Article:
1 While Israel was staying in Shittim, the men began to indulge in sexual immorality with Moabite women, 2 who invited them to the sacrifices to their gods. The people ate and bowed down before these gods. 3 So Israel joined in worshiping the Baal of Peor. And the LORD's anger burned against them.
4 The LORD said to Moses, "Take all the leaders of these people, kill them and expose them in broad daylight before the LORD, so that the LORD's fierce anger may turn away from Israel."

5 So Moses said to Israel's judges, "Each of you must put to death those of your men who have joined in worshiping the Baal of Peor."[Numbers 25]
So much for the idea that American liberties like freedom of religion come from the Bible. Here's another:
1 Samuel said to Saul, "I am the one the LORD sent to anoint you king over his people Israel; so listen now to the message from the LORD. 2 This is what the LORD Almighty says: 'I will punish the Amalekites for what they did to Israel when they waylaid them as they came up from Egypt. 3 Now go, attack the Amalekites and totally destroy everything that belongs to them. Do not spare them; put to death men and women, children and infants, cattle and sheep, camels and donkeys.' "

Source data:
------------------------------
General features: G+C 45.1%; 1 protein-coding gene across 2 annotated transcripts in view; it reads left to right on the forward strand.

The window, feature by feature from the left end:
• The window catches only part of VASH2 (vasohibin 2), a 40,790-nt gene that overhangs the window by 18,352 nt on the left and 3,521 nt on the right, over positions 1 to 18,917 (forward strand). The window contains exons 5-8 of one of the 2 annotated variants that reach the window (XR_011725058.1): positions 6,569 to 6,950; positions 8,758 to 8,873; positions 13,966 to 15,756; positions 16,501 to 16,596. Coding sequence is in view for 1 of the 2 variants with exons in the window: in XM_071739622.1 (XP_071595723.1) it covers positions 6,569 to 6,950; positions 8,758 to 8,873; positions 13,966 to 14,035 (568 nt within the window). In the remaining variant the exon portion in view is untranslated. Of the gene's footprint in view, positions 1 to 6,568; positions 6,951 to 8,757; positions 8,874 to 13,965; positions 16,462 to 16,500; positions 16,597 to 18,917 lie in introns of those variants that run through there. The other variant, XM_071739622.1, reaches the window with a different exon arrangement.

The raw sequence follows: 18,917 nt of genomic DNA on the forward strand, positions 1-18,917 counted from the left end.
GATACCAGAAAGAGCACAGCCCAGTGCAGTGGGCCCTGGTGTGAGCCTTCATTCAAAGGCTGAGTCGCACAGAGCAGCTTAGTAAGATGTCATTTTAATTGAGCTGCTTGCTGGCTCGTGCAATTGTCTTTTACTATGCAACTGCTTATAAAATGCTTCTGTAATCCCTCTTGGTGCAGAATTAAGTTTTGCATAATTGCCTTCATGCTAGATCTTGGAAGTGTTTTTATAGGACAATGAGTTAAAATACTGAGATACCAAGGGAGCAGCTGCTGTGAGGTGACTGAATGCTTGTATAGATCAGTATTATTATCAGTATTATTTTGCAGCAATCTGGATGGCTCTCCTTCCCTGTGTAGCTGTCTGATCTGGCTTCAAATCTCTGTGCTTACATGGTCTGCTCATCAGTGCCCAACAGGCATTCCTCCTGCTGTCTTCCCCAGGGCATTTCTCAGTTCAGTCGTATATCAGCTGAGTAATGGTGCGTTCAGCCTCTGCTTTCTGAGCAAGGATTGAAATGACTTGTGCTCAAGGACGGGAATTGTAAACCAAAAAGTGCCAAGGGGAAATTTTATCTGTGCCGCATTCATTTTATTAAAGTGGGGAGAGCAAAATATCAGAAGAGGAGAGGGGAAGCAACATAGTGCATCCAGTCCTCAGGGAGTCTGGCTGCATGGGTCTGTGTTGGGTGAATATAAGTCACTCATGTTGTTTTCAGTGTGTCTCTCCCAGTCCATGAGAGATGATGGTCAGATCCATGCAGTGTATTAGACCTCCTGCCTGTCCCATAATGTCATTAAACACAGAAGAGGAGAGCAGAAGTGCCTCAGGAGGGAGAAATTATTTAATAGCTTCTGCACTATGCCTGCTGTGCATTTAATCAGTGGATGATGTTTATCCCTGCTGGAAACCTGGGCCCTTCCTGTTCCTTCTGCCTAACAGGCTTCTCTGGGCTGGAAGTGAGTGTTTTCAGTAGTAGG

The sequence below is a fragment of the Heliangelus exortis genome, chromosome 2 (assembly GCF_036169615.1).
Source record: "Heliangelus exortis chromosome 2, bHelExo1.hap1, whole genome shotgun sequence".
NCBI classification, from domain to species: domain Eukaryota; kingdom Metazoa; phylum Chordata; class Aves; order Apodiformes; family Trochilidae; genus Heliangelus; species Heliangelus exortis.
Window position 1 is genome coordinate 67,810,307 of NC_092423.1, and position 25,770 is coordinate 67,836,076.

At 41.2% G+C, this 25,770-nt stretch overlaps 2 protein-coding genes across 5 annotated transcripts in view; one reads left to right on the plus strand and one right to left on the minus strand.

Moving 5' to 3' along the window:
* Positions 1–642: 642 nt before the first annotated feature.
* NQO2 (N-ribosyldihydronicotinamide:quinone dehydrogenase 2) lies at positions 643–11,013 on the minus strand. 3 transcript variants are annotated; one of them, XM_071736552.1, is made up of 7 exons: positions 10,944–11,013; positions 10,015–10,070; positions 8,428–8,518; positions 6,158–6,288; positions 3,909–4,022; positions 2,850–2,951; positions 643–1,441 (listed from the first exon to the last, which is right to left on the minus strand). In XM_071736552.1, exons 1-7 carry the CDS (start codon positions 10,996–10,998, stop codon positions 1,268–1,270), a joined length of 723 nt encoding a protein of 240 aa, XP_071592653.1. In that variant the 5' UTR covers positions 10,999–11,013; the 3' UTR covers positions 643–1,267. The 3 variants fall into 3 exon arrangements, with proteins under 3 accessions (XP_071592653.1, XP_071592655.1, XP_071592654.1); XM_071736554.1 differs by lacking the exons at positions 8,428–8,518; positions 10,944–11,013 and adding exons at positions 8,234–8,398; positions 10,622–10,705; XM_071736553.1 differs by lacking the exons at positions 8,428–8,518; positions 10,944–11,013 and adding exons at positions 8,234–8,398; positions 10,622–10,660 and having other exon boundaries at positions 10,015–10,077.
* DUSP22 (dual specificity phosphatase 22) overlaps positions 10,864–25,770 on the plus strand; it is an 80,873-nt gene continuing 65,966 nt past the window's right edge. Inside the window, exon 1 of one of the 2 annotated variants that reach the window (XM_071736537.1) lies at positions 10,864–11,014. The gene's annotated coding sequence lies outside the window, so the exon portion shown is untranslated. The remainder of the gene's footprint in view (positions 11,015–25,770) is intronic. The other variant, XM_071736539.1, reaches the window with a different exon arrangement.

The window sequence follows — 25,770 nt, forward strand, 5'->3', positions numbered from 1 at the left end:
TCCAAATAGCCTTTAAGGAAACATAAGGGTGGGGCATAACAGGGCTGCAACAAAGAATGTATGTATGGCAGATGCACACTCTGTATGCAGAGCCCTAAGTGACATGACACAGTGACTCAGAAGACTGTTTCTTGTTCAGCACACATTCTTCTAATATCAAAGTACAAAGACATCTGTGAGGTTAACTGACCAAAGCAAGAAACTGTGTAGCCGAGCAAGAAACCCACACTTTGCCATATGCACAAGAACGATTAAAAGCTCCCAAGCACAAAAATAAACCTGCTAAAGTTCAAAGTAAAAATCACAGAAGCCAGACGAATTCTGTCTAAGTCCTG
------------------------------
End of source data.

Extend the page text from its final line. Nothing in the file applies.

This passage does have a larger message, but that message is also barbaric. Saul fails to do as the LORD commands, so God punishes him by making David the king of Israel. Messsage: do what God tells you, no matter how awful. Not that Saul comes out of this smelling like roses, he disobeys the order by saving the Amalekite king, rather than save a single child.

The question is not whether the Bible is to be taken literally, but whether it is understood to be completely true in any sense. The idea that the above passages are the word of a loving God belongs in the trash heap of history, along with the idea that blacks are inferior to whites and, well, that it's OK to kill people with different religious beliefs than yours. Rejecting Biblical inerrancy should be a non-question, a basic requirement for being considered a decent human being. I like to think that if I believed that the universe was ruled by a being who wrote such things as are found in the Bible, I would oppose him with all my might, and if I did not, it would be out of cowardice.

We've seen an encouraging decline in American belief in the inerrancy of scripture from 58% in 1996 to 41% in 2001. If that's a linear trend, less than a quarter of Americans believe in inerrancy today, which is still too many but would be a vast improvement. That may be too optimistic, however. Fundamentalists are fighting with all their might to keep their movement alive, and the political power they currently weild is frightening. Anyone got some more recent statistics to console me?